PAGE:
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In our editorial Friday ("The Problem: Our dental crisis"), we detailed the deteriorating state of oral health in Sonoma County, particularly among low-income children. As the county Task Force on Oral Health notes in its final report — to be presented to the Board of Supervisors on Tuesday — the county is experiencing "a staggering burden of suffering and a growing oral health divide between rich and poor."

The good news is that many of the solutions to the county's dental crisis are within our grasp.

Some of the task force's recommendations are already in the works, including expanding public-private partnerships to reach more people, particularly in low-income areas. Other efforts include opening up more community-based facilities — existing health centers, the Santa Rosa Junior College, etc. — to create more dental clinics. Vista Health Center in northeast Santa Rosa, for example, is looking into opening a clinic. The Petaluma Health Center has launched a WIC (Women, Infants and Children) Dental Days and will soon be starting a version of the successful Mommy and Me program, sponsored by the St. Joseph's Foundation.

Meanwhile, health care leaders, including the Sonoma County Medical Association, are embracing the need to encourage primary care physicians to include oral health assessments as part of their regular patient visits.

All of these measures are needed and should be pursued. But all of them pale in comparison to the single most cost-effective way that Sonoma County can combat its dental crisis — by fluoridating our water.

The Centers for Disease Control and Prevention has recognized water fluoridation as one of the "10 great public health achievements of the 20th century," ranking in importance with the advent of seat belts and birth control and the recognition of the dangers of smoking. And yet Sonoma County lives in the dark ages on this critical public health issue.

Adding fluoride to public water supplies has been going on for more than 65 years, and the number of communities that are embracing the idea continues to grow. Today, 72.4 percent of the nation's population — or nearly 200 million people — served by public water systems are receiving fluoridated water. More than 8 million live in areas where their drinking water is naturally fluoridated. And yet in Sonoma County, only the residents of Healdsburg and the adjacent Fitch Mountain area benefit from fluoridation.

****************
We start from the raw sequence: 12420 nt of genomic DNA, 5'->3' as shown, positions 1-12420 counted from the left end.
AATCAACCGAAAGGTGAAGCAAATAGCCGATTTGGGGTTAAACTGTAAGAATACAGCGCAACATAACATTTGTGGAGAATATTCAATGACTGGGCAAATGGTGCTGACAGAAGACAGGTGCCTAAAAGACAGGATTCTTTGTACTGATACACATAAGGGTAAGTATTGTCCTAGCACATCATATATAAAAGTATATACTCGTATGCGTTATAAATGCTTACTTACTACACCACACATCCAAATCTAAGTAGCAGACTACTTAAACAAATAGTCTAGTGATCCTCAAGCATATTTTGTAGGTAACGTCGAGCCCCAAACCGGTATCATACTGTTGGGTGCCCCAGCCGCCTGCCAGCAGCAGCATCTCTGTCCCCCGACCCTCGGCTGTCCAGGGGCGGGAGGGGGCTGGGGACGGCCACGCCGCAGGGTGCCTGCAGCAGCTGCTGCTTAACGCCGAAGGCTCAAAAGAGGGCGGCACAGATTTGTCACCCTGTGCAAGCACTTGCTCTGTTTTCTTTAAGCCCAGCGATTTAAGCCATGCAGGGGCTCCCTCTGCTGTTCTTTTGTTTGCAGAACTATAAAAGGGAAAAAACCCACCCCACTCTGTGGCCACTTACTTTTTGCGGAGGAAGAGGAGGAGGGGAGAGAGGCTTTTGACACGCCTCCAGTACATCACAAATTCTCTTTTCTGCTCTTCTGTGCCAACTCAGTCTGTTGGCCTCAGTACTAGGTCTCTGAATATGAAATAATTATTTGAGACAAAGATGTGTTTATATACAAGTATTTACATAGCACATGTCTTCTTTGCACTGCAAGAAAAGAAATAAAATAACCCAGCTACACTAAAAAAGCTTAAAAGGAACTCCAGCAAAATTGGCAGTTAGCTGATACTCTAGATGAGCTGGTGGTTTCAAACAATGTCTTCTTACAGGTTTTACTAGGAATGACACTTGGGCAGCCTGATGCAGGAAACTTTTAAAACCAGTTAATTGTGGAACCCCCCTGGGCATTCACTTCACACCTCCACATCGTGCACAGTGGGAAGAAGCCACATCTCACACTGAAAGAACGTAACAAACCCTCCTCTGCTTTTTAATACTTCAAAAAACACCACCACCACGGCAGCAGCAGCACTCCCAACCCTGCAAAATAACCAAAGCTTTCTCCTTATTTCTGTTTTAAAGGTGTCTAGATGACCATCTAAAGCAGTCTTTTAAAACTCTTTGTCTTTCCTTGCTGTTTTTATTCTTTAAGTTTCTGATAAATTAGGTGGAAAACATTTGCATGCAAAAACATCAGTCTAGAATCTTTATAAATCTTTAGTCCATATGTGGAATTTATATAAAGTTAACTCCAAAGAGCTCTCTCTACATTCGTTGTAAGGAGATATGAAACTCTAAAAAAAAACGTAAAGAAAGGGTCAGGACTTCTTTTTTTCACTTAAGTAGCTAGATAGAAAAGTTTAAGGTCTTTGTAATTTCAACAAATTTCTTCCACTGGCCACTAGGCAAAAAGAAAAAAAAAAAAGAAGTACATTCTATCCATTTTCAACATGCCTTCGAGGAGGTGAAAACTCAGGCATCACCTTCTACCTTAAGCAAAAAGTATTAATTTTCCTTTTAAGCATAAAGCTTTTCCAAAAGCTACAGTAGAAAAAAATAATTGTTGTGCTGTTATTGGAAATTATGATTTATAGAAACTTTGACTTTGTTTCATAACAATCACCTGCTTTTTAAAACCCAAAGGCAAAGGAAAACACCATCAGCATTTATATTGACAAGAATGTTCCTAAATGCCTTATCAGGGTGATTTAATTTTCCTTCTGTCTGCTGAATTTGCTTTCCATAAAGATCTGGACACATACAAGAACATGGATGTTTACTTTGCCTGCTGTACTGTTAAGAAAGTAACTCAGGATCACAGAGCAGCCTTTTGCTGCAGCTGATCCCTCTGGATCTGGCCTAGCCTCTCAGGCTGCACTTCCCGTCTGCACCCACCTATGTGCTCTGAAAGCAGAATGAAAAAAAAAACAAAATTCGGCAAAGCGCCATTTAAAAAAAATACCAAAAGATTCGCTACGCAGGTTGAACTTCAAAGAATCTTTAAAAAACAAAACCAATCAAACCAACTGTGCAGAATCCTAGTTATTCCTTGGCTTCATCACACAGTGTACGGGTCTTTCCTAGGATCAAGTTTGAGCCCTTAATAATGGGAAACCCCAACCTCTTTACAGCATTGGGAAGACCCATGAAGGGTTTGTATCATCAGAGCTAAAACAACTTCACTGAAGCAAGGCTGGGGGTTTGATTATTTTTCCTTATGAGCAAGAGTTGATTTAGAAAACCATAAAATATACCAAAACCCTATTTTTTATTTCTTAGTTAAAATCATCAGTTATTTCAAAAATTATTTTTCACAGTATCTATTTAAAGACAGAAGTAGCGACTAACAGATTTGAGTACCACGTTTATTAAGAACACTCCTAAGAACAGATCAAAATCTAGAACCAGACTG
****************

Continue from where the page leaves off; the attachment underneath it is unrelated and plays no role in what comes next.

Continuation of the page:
The health benefits are widely documented. The American Dental Association has called water fluoridation "the single most effective public health measure to prevent dental decay." In areas such as the North Coast where there is already widespread availability of fluoride — from toothpaste and other sources — studies show fluoridated water would reduce tooth decay 20 to 40 percent.

It's also the most cost-efficient way of addressing this kind of community-wide challenge. The average cost of fluoridating water in areas of large population is roughly 50 cents per person per year. Even if it turns out to cost twice that, studies show that every $1 invested in water fluoridation ends up saving $38 in dental treatment costs.

Nationwide, those without dental coverage now outnumber those without health care insurance nearly three to one. Meanwhile, government agencies at all levels are slashing budgets, leaving them with fewer resources to confront this kind of crisis.

Given all that, fluoridating our water supply is the best hope for addressing what has been identified as Sonoma County's No. 1 unmet health need for children.

So what's the hang-up?

In a word: fear. The issue of fluoridation is often mired in refuted claims of dire health risks, fears based on mumbo jumbo science. But in an era of distrust, they succeed in paralyzing decision-makers and blocking meaningful progress.

The only real health concern is fluorosis, which is caused when someone consumes too much fluoride, possibly resulting in staining and pitting of the tooth surface. Severe fluorosis is rare in the United States. Nevertheless, concern about fluorosis is one of the reasons the U.S. Department of Health and Human Services and the Environmental Protection Agency recently announced a reduction in the recommended level of fluoride in drinking water from 0.9 parts per million to 0.7 parts per million. The lower levels still provide the health benefits of fluoridation, while abating public fears about fluorosis. The net benefit for Sonoma County is that it will make the cost of fluoridating less expensive.

To put this in perspective, 1 part per million of fluoride is equivalent to 1 inch in a 16-mile journey -- an extremely small amount. But all journeys begin with a single step. Sonoma County needs to take this one.

Fortunately, county health officials have already been heading down this road. They're planning to work with the Sonoma County Water Agency this year in identifying the steps and costs that will be needed to fluoridate the county's water.

But this issue has been debated for years and progress has been slow. An update on the local cost of fluoridation isn't expected to come before supervisors until January 2013.

This process needs to be put on a faster track. It's clear Sonoma County can't afford an alternative — and its children can't afford to wait any longer.

It's time to fluoridate.